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A perfect parking formula for your car

Dumbfounded at the thought of parking your car in a small space? Don't worry, now scientists have developed a mathematical formula that will help motorists park their cars perfectly.

world Updated: Dec 12, 2009 16:07 IST

Dumbfounded at the thought of parking your car in a small space? Don't worry, now scientists have developed a mathematical formula that will help motorists park perfectly.

The formula, developed by Prof Blackburn from the University of London's Royal Holloway College, begins by using the radius of a car's turning circle and the distance between the vehicle's front and back wheels.

Then, using the length of the car's nose and the width of an adjacent car the formula can tell exactly how big a space needs to be for your car to fit.

By applying this to basic parking guidelines, one can work out exactly when to turn the steering wheel to slide in perfectly, The Telegraph reported.

"Parking the car is something that most of us do on a daily basis – and we all get a little frustrated with it sometimes," said Prof Blackburn.

"This was the perfect opportunity to show how we can apply mathematics to understanding something that we all share. The formula and our advice can help people understand what good parallel parking involves.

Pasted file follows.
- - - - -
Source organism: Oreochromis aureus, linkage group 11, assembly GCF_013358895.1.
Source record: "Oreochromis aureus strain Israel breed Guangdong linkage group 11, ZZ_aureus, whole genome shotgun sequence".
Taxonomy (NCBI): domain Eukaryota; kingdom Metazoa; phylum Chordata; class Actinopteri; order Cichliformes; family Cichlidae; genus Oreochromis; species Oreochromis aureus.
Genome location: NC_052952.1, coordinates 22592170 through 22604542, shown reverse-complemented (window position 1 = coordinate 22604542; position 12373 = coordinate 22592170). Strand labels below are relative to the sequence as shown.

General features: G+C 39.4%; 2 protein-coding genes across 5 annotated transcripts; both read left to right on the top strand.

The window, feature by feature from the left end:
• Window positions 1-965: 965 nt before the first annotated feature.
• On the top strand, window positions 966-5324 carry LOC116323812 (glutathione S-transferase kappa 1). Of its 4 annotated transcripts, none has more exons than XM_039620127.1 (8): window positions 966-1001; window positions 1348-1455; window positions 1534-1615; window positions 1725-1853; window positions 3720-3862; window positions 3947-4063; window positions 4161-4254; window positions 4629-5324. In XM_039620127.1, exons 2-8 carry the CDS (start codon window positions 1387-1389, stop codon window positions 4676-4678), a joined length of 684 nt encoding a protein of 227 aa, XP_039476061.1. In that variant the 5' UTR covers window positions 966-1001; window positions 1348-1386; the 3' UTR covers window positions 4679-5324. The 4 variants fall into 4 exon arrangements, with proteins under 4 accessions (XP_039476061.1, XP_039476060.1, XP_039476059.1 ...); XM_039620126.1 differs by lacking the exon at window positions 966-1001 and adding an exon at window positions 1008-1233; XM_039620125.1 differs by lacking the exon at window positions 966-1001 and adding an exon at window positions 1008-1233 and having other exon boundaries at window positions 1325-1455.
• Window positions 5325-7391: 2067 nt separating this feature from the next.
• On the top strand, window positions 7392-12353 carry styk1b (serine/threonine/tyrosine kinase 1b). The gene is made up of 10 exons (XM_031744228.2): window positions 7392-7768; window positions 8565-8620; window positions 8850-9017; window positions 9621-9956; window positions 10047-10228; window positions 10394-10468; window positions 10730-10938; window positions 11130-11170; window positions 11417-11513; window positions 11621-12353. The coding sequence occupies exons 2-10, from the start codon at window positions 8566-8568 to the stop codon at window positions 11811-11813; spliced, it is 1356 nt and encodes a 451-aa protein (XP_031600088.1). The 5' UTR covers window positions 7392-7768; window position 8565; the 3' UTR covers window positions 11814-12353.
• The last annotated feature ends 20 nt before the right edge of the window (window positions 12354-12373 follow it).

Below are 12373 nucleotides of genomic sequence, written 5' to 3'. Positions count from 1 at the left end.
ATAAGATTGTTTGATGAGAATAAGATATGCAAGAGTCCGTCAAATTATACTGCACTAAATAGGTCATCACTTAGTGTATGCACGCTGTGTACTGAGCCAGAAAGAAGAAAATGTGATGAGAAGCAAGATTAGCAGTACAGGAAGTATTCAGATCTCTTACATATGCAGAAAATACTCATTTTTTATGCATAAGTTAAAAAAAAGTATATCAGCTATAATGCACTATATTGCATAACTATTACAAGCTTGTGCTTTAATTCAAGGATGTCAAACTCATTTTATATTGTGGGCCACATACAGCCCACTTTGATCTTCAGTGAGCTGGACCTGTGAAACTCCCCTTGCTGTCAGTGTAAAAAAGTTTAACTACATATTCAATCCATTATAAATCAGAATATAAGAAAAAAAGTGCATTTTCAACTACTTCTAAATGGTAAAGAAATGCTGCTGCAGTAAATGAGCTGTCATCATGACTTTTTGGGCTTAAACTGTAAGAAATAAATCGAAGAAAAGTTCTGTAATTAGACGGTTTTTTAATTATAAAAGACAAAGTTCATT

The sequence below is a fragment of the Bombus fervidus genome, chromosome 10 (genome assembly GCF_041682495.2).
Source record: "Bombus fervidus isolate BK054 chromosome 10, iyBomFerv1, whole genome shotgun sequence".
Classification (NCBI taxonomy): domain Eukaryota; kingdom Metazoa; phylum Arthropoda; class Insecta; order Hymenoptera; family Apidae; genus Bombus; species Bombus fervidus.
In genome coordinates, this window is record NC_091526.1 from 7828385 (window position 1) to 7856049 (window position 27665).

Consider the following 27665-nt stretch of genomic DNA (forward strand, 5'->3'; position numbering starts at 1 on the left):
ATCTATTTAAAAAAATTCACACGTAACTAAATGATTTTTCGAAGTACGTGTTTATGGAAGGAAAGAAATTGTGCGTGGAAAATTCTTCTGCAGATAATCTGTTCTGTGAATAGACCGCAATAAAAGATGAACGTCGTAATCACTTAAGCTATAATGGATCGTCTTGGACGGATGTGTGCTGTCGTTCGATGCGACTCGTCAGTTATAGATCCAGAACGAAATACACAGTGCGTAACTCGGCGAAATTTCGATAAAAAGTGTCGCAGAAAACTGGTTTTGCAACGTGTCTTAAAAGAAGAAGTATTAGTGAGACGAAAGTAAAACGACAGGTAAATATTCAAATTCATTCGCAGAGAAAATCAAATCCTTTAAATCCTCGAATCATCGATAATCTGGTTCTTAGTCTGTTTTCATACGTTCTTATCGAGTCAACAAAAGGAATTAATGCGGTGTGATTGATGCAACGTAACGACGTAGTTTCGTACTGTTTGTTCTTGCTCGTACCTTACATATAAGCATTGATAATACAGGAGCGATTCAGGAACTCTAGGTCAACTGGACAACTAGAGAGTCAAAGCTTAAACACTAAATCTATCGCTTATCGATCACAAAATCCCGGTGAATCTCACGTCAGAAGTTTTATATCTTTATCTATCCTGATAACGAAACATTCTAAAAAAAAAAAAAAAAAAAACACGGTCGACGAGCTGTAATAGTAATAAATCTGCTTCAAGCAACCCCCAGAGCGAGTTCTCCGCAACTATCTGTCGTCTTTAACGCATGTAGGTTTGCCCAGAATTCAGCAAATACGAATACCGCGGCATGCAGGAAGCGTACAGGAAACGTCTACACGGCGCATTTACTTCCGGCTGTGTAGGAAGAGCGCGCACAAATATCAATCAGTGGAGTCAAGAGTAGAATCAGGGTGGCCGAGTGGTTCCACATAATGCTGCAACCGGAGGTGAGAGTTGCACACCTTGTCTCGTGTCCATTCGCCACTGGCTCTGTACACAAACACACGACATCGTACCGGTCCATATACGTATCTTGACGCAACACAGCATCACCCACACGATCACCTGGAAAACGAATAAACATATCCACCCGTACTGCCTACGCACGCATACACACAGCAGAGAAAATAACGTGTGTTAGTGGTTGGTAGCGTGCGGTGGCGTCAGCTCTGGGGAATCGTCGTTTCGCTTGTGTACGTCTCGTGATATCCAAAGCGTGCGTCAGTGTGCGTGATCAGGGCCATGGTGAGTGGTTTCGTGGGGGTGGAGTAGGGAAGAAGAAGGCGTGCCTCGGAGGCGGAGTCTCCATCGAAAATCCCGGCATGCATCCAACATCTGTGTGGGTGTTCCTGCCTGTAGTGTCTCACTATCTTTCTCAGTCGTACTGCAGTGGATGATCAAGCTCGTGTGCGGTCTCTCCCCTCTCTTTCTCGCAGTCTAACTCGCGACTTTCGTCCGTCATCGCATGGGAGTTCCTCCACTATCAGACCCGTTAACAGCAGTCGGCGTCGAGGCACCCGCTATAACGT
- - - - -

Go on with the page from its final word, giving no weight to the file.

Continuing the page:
"If you understand the angles and the dimensions of your own car then you can work out how to park in a nice, confident way."

The formula was released after a survey by car giant Vauxhall Motors showed 57 per cent lacked confidence in their parking ability and 32 per cent would rather drive further from their destination or to a more expensive car park, purely to avoid manoeuvring into a small space.

"Everyone has had the experience of ignoring a space because you're not sure if you can fit in or not. This formula solves that problem," Blackburn added.

Simon Ewart, from Vauxhall Motors, said: "There's no escaping the fact that parking can be challenging for the best of drivers."

However, to the average motorist, its array of square roots, brackets and symbols is likely to lead to more confusion than the driving task at hand.